For what I do is not the good I want to do; no, the evil I do not want to do--this I keep on doing. Now if I do what I do not want to do, it is no longer I who do it, but it is sin living in me that does it.
From this passage, it seems that Paul is saying that he is not responsible for his sin. As if, since he doesn't want to do it, it isn't actually him who does it. Of course, this can't be the explanation, since we are responsible for our sin and will be held accountable for it (Ezekiel 18:20, Revelation 20:12-13, Ecclesiastes 12:13-14 and others). The bible is God's word (2 Timothy 3:16-17) and therefore cannot have errors or be wrong, so there must be another explanation. Does anyone have any thoughts/suggestions? Feel free to comment!
In thinking about it within the flow of the book of Romans, heres an explanation that may fit. I don't know if it's right, or if it even makes sense, but it's an idea.
Gill says that this is a matter of the new nature we have in Christ (Romans 6) verses our old sinful nature. Once saved, we are a new creation in christ (see 2 corinthians 5:17). As a new creation, we are no longer stuck in sin, but forgiven - we are no longer under wrath but under God's grace. Therefore, if we sin and our new nature is responsible then it's the same as the old - sinful and depraved. 1 John 3:9 says "No one who is born of God will continue to sin, because God's seed remains in him; he cannot go on sinning, because he has been born of God." and yet we see that we still struggle with sin as Christians and fail so often. How do we explain this? Could it be that when we sin as Christians, our old nature is accountable, and Christ paid for that sin when he died and we were saved? It's a bit of a hard concept and I may be completely wrong, but When we sin, is our sin the fault of our pre-conversion self, and therefore has been dealt with by Christ already, resulting in our new nature not being responsible?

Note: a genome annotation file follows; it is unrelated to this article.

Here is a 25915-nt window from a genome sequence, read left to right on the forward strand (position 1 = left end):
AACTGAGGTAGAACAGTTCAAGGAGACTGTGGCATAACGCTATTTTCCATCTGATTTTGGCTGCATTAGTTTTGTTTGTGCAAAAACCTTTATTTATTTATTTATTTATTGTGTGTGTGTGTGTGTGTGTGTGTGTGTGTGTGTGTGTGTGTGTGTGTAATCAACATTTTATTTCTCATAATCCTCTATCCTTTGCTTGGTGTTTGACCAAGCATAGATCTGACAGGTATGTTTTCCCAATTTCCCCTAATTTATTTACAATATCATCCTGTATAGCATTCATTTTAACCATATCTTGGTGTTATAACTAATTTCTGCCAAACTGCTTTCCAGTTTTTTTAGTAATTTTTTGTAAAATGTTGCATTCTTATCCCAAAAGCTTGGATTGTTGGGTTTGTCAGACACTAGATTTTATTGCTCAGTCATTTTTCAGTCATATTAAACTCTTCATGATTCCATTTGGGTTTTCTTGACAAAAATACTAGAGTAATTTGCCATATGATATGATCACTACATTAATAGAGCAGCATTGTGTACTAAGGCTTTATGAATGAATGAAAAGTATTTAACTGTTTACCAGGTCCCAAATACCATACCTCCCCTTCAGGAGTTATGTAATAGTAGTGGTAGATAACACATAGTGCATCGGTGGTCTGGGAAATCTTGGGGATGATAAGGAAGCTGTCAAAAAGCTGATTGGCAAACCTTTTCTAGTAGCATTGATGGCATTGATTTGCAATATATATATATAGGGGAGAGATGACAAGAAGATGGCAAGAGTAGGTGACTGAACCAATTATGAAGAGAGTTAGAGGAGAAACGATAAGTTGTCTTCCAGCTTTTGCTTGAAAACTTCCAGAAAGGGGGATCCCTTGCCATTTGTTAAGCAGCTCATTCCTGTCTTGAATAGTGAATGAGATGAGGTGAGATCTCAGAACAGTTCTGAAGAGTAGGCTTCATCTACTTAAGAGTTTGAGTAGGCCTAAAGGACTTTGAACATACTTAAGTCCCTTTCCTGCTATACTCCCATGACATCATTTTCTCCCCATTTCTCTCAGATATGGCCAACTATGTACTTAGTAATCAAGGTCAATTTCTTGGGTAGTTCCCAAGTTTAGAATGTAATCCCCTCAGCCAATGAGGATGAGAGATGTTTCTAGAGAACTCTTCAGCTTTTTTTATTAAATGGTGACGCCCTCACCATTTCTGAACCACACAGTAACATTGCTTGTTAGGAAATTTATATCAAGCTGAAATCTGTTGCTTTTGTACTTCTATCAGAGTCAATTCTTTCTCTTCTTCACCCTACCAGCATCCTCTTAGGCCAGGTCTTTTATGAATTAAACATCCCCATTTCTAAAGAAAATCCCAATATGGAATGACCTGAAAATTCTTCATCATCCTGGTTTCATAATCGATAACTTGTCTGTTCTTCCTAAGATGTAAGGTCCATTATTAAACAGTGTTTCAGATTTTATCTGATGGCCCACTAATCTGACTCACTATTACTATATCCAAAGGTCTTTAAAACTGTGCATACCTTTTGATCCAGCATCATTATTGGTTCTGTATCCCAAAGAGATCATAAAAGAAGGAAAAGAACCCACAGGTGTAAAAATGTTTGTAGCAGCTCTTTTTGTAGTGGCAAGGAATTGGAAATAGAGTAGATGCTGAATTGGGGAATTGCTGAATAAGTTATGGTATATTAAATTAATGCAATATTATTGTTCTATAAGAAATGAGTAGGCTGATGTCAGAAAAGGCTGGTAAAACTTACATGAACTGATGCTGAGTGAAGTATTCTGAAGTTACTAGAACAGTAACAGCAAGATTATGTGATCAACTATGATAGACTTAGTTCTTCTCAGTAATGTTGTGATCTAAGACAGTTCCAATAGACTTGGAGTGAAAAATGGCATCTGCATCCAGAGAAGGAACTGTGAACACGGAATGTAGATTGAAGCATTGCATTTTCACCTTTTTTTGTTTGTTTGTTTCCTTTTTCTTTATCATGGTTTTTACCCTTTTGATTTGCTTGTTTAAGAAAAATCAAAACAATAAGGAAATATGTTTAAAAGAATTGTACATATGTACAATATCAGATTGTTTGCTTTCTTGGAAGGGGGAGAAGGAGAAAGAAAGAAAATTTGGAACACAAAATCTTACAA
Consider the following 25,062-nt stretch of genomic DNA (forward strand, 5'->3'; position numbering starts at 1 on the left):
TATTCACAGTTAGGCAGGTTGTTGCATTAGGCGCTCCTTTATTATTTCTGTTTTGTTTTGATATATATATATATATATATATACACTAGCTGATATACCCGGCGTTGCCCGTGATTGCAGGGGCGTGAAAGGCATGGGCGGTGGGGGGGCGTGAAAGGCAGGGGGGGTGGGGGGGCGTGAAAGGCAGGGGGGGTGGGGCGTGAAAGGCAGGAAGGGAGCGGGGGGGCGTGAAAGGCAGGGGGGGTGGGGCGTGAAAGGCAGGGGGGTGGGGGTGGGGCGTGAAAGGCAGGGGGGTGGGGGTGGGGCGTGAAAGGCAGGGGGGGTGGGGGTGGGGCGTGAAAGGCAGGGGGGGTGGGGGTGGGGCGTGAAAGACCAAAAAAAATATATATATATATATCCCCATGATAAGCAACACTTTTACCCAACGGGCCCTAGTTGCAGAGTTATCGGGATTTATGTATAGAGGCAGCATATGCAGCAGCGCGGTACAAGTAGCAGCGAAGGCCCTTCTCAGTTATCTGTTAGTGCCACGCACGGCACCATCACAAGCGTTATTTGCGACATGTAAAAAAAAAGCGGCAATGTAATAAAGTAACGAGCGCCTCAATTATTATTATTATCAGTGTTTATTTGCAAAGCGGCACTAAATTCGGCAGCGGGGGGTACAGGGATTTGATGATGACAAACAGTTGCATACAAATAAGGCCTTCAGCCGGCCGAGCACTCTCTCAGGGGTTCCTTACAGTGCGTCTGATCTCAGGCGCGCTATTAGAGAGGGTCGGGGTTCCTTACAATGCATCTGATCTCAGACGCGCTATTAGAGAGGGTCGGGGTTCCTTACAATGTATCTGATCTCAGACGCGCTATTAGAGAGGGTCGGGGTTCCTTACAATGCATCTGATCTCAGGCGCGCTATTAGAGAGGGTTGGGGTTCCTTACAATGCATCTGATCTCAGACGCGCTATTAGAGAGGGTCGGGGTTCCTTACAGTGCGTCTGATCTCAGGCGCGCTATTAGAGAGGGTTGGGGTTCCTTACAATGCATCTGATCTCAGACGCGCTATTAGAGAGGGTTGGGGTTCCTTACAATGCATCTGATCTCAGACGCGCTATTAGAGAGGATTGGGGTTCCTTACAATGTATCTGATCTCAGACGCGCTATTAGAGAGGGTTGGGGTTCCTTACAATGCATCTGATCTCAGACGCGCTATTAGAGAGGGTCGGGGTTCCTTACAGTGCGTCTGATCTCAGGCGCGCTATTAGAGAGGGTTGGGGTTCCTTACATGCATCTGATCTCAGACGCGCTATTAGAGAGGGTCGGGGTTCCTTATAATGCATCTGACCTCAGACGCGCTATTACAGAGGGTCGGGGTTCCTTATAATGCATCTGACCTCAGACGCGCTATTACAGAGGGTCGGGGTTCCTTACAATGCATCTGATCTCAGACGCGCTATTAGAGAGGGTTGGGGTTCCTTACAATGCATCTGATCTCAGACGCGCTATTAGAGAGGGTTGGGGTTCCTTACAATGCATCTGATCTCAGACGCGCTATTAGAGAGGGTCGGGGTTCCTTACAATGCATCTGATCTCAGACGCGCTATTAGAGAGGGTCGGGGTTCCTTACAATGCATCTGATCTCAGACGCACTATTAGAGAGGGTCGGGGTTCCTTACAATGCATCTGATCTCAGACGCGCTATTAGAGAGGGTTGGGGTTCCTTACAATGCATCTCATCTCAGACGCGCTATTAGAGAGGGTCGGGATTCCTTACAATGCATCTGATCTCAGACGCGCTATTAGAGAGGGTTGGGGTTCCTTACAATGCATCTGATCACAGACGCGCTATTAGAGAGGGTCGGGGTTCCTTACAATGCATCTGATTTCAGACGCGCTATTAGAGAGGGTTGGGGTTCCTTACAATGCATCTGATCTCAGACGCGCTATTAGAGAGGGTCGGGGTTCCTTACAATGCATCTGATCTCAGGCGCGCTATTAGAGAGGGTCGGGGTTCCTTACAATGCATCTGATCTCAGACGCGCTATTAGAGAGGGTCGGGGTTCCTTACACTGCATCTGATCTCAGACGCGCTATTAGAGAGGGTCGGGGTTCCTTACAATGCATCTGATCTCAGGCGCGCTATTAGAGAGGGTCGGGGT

Either way there is complete forgiveness in Christ - from our sin before we were saved, and from our sin after we were saved - he takes it all so that we are forgiven. I'm in no way arguing that we cannot be Christian if we struggle with sin after we are saved - thats the point of sanctification. But in Christ there is complete forgiveness, we are Justified (Just as if I'd never sinned).